Tony Blades, Birkenhead chess player and coach, is now seeking business sponsors for a 2 game match against Dr Stephen Pickles of Bidston Lighthouse. The idea is to help raise much-needed funds for the upkeep of the 1873 landmark.
Says Tony, “I so enjoyed the guided tour in September during Wirral Heritage Week. I got the idea when I discovered that Dr Pickles is a strong player. The main idea is to publicise the importance of this Victorian structure. It deserves our funding and support. Its unique in the world, being situated over 2 miles from the sea. I’m also trying to get it onto QI as a quiz question! But remember, this match will only happen if we can attract sponsors! Perhaps estate agents (moving pieces!), furniture makers (chess table), breweries ( a glass of beer to help you think). It’s your move!” Local businesses & individuals who wish to sponsor this event should email Tony at:- firstname.lastname@example.org or write to: Tony Blades, 106 Paterson Street, CH41 4BJ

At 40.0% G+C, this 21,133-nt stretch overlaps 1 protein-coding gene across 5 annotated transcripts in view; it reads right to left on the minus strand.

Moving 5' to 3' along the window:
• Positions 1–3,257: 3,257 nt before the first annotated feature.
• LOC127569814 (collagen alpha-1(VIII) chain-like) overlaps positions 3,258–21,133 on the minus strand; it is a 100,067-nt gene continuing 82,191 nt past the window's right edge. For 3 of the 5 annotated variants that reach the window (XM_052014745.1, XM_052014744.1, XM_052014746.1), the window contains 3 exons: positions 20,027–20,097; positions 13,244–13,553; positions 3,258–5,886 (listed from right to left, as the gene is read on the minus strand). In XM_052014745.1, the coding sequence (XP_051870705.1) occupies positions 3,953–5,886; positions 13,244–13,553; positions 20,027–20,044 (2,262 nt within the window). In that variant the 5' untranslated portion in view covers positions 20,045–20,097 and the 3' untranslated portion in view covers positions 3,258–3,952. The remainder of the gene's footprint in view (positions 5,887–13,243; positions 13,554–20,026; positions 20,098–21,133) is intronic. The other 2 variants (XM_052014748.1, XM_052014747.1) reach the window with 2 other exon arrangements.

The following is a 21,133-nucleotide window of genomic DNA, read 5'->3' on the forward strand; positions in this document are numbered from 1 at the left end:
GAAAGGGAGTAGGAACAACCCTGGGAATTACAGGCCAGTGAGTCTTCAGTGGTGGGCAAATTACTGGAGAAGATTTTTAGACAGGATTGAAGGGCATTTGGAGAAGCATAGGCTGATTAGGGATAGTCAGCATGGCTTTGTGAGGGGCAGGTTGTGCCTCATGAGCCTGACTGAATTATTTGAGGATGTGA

AMERICANS IN LIVERPOOL DURING WORLD WAR II – PART 2
Part 2 of Lee Ruddin’s absorbing series on Americans In Liverpool During The Second World War, sub-titled ‘The Bar’, looks at the experiences of the black American GIs who spent time in the city. Sadly, the discrimination they faced in the United States was to a considerable extent replicated here, though there were some honourable exceptions among local residents and businesses. It’s a riveting, eye-opening read and you can access it by clicking HERE.
THE GLASS MENAGERIE
‘It’s easy to see why the play is regarded as a modern classic.’ To read our review of The Glass Menagerie at the Liverpool Playhouse (a new production of the Tennessee Williams play starring Greta Scacchi, seen above), click HERE.
THE PLASTIC TREE IN PRENTON